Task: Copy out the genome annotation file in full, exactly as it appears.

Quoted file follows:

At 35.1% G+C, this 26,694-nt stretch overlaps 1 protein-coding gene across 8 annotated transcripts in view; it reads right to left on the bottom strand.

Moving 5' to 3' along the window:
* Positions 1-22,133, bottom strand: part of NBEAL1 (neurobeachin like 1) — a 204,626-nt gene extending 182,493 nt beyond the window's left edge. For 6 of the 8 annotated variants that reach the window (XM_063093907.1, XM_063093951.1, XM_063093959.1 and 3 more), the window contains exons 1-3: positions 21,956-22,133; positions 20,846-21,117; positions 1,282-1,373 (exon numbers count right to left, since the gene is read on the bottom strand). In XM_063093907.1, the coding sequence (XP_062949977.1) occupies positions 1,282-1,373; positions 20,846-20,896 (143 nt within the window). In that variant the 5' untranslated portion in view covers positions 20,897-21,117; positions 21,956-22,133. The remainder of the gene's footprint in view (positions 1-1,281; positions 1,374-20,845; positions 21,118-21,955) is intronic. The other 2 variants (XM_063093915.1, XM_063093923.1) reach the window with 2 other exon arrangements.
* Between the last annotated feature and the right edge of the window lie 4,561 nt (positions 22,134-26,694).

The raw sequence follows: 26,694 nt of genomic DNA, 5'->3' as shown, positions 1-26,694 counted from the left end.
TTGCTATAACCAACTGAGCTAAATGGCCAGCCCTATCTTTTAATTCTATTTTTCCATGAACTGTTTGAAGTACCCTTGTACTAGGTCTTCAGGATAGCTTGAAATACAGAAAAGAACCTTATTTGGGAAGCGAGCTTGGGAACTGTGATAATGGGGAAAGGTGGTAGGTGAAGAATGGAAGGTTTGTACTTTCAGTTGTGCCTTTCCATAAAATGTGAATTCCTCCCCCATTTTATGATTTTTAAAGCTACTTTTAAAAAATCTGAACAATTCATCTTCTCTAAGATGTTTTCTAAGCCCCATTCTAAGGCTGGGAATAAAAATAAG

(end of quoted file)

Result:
At 35.1% G+C, this 26,694-nt stretch overlaps 1 protein-coding gene across 8 annotated transcripts in view; it reads right to left on the bottom strand.

Moving 5' to 3' along the window:
* Positions 1-22,133, bottom strand: part of NBEAL1 (neurobeachin like 1) — a 204,626-nt gene extending 182,493 nt beyond the window's left edge. For 6 of the 8 annotated variants that reach the window (XM_063093907.1, XM_063093951.1, XM_063093959.1 and 3 more), the window contains exons 1-3: positions 21,956-22,133; positions 20,846-21,117; positions 1,282-1,373 (exon numbers count right to left, since the gene is read on the bottom strand). In XM_063093907.1, the coding sequence (XP_062949977.1) occupies positions 1,282-1,373; positions 20,846-20,896 (143 nt within the window). In that variant the 5' untranslated portion in view covers positions 20,897-21,117; positions 21,956-22,133. The remainder of the gene's footprint in view (positions 1-1,281; positions 1,374-20,845; positions 21,118-21,955) is intronic. The other 2 variants (XM_063093915.1, XM_063093923.1) reach the window with 2 other exon arrangements.
* Between the last annotated feature and the right edge of the window lie 4,561 nt (positions 22,134-26,694).

The raw sequence follows: 26,694 nt of genomic DNA, 5'->3' as shown, positions 1-26,694 counted from the left end.
TTGCTATAACCAACTGAGCTAAATGGCCAGCCCTATCTTTTAATTCTATTTTTCCATGAACTGTTTGAAGTACCCTTGTACTAGGTCTTCAGGATAGCTTGAAATACAGAAAAGAACCTTATTTGGGAAGCGAGCTTGGGAACTGTGATAATGGGGAAAGGTGGTAGGTGAAGAATGGAAGGTTTGTACTTTCAGTTGTGCCTTTCCATAAAATGTGAATTCCTCCCCCATTTTATGATTTTTAAAGCTACTTTTAAAAAATCTGAACAATTCATCTTCTCTAAGATGTTTTCTAAGCCCCATTCTAAGGCTGGGAATAAAAATAAG